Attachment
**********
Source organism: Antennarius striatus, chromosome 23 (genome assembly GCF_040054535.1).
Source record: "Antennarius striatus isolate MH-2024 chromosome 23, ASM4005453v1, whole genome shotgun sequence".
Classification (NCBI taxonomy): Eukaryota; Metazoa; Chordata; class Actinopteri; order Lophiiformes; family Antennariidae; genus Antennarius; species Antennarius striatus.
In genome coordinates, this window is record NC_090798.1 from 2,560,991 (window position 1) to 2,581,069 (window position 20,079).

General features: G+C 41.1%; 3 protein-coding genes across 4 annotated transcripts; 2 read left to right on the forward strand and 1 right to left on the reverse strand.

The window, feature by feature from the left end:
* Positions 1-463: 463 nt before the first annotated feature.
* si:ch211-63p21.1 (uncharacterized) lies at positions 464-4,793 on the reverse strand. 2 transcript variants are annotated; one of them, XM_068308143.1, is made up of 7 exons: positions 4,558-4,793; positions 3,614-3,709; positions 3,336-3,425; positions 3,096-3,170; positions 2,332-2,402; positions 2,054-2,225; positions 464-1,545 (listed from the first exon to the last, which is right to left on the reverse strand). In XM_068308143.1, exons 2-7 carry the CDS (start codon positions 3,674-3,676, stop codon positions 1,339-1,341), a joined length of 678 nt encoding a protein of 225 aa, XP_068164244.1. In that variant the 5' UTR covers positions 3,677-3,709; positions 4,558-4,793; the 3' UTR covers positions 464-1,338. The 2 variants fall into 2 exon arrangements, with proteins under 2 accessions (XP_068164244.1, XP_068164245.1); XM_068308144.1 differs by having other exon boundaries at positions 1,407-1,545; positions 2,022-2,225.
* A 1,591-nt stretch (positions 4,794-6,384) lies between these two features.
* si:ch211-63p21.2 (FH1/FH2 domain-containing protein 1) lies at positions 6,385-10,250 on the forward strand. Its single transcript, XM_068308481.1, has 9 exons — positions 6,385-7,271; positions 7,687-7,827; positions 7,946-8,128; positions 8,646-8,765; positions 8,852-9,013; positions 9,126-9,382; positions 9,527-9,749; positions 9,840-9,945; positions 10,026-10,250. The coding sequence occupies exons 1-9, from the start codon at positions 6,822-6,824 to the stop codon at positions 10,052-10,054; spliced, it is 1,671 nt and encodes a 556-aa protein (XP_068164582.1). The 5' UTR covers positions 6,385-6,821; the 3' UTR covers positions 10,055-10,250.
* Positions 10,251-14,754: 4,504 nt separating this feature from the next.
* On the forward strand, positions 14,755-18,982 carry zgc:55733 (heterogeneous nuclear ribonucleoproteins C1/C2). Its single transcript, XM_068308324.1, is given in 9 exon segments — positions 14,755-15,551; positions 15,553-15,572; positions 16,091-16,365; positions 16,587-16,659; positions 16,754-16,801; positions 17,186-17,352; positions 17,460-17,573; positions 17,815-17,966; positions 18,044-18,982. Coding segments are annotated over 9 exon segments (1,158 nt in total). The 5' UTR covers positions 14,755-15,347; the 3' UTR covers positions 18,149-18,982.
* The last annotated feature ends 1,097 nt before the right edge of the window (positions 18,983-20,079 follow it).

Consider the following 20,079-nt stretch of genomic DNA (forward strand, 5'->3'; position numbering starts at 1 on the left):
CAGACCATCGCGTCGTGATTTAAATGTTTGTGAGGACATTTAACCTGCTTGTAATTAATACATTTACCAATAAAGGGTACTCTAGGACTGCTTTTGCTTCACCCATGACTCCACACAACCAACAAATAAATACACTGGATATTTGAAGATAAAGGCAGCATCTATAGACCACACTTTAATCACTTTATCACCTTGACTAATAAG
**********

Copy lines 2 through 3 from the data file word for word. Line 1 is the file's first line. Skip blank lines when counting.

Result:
Source record: "Antennarius striatus isolate MH-2024 chromosome 23, ASM4005453v1, whole genome shotgun sequence".
Classification (NCBI taxonomy): Eukaryota; Metazoa; Chordata; class Actinopteri; order Lophiiformes; family Antennariidae; genus Antennarius; species Antennarius striatus.